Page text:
Neil Unmack is a Reuters Breakingviews columnist based in London. He covers credit markets, hedge funds, and Italy. Previously he was a corporate finance reporter at Bloomberg News in London. He started his career as a financial journalist in 2001 at Euromoney Institutional Investor, where he covered structured finance for EuroWeek magazine. He was educated at Eton College and Oxford University, graduating with a first class degree in modern languages. Follow Neil on Twitter @unmack1
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The glasses maker’s Chief Executive Andrea Guerra may be leaving following a rumpus with owner Leonardo Del Vecchio. Power politics or strategy may be the cause – or not. The lack of clarity and the absence of a succession plan are an eyesore on Italy’s corporate landscape.
Raiffeisen and Erste’s subordinated credit default swaps have rocketed in the last 10 days, as fears over Russia and Hungary spiral. But their senior CDS hasn’t followed. Creditors think that, like BES senior bondholders, they won’t be bailed in.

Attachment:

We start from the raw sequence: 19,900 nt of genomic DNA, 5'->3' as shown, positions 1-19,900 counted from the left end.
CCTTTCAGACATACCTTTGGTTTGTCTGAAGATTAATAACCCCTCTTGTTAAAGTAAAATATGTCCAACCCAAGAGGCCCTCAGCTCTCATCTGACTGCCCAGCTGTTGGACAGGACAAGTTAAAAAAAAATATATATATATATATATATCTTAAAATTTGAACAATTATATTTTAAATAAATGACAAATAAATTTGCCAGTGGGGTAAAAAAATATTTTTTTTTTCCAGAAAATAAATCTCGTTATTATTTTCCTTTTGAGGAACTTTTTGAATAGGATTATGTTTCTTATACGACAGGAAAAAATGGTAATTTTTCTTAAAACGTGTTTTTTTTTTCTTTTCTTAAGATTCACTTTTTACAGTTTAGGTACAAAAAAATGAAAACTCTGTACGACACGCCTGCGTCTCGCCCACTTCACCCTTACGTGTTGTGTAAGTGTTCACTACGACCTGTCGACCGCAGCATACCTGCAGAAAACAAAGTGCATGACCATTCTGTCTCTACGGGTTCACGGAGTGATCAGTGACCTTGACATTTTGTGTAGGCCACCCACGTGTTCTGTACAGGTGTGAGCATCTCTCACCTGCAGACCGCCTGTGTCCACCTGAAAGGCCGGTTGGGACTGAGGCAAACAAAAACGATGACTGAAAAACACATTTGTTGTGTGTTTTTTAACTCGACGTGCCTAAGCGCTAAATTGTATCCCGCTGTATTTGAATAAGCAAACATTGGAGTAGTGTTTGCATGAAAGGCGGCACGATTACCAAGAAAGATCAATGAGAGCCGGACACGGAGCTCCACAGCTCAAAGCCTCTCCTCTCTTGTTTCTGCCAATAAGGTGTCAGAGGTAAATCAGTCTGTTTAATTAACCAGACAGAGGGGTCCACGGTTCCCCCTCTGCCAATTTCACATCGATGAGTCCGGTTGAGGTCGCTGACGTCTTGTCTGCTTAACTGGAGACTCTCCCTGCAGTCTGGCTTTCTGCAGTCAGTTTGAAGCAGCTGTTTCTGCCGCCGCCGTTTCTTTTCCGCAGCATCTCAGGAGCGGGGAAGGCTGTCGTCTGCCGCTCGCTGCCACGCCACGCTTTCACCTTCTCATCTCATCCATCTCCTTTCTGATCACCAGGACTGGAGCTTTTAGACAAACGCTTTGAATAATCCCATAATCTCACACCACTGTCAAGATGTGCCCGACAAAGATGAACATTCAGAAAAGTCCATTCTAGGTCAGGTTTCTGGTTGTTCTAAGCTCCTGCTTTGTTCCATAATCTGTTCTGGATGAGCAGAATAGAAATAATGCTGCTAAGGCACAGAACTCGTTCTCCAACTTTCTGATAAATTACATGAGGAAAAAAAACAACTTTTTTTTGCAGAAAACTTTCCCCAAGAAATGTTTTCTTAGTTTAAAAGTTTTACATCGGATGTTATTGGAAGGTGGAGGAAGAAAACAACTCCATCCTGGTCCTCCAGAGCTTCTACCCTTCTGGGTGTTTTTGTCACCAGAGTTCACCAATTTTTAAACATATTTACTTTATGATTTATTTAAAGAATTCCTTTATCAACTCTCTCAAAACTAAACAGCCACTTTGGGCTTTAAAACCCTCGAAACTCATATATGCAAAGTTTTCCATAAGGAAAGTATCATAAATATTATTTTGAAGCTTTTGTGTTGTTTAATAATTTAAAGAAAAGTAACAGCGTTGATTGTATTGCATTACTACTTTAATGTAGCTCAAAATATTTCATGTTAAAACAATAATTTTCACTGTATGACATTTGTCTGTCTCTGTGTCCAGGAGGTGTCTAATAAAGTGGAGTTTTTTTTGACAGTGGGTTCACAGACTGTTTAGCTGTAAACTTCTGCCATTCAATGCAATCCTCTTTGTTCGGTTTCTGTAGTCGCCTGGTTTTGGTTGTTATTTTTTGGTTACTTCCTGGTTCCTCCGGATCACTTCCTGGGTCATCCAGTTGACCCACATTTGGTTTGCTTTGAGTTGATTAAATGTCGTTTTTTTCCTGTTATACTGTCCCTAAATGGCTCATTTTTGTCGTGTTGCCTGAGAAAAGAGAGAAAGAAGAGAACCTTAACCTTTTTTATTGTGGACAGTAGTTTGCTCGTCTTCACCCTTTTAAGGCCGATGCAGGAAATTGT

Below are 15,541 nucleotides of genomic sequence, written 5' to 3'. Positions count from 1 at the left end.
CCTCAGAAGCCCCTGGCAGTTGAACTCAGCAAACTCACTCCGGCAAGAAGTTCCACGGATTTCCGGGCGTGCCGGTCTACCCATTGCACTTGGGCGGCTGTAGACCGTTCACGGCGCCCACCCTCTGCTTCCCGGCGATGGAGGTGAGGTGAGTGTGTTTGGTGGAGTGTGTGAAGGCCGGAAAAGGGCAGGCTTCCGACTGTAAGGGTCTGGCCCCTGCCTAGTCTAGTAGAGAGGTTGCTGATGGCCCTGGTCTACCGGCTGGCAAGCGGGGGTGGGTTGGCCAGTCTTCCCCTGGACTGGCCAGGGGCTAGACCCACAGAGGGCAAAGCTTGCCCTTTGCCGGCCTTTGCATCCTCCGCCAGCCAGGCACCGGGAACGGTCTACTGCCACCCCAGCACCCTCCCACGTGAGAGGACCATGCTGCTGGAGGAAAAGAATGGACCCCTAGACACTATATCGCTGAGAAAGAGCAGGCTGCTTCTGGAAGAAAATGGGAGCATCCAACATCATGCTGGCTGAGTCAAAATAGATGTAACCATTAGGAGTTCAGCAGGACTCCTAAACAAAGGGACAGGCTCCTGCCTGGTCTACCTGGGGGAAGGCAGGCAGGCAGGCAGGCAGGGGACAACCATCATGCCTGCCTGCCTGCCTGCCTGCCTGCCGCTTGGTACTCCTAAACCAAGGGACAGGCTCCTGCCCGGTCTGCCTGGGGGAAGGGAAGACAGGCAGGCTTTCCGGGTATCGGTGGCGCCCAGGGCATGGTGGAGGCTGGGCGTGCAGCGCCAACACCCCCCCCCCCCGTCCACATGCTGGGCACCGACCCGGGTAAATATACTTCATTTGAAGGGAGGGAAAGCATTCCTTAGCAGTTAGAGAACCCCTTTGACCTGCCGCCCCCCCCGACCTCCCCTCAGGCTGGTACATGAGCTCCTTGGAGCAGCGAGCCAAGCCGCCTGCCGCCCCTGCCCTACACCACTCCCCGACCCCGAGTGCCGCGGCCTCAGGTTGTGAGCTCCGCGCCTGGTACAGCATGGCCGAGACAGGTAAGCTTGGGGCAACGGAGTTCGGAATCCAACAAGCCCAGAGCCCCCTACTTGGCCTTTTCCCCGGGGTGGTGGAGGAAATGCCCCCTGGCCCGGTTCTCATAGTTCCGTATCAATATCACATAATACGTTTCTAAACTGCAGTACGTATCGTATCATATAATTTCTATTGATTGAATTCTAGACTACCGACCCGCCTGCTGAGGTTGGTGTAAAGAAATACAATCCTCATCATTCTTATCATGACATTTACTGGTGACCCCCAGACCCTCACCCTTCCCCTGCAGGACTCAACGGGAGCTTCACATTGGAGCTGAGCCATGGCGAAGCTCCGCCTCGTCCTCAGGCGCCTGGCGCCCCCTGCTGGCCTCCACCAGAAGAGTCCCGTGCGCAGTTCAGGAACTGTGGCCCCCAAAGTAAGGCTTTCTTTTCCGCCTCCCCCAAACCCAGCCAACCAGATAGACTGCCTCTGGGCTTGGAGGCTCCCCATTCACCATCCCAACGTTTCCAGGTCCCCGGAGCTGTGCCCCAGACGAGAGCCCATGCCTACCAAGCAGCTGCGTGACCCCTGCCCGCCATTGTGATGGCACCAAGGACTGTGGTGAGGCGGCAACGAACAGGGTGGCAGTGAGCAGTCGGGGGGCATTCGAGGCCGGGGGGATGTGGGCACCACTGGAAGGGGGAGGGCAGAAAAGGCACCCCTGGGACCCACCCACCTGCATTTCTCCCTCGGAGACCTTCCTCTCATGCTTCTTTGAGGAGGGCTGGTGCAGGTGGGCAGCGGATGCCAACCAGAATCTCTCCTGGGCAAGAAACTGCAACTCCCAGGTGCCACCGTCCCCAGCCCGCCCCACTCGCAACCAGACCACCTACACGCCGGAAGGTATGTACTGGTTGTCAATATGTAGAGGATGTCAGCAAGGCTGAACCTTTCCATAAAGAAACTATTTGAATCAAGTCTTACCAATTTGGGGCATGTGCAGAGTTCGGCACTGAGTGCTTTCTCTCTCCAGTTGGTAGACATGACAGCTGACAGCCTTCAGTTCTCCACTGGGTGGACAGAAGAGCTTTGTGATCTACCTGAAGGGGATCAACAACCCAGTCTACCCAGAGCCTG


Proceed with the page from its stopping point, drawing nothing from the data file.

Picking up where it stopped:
Low-grade bonds had a bad July, and no one is quite sure why. But high-yield is vulnerable. There is too much hot money and funds have bank-style liquidity mismatches. Add in the hunt for yield amid enduring low rates, and it’s a recipe for further turmoil.
- South Africa’s bank bail-in better than Portugal’s
- Pure politics can't revive Italy's coma economy
- Portugal bank panic betrays more than bad judgment
- BES bail-in leaves CDS traders struck out
- BES clear-up still leaves Angolan question hanging
- GSK trapped in Big Pharma's strategic bind
- Blackstone needed a little help on its Spanish bet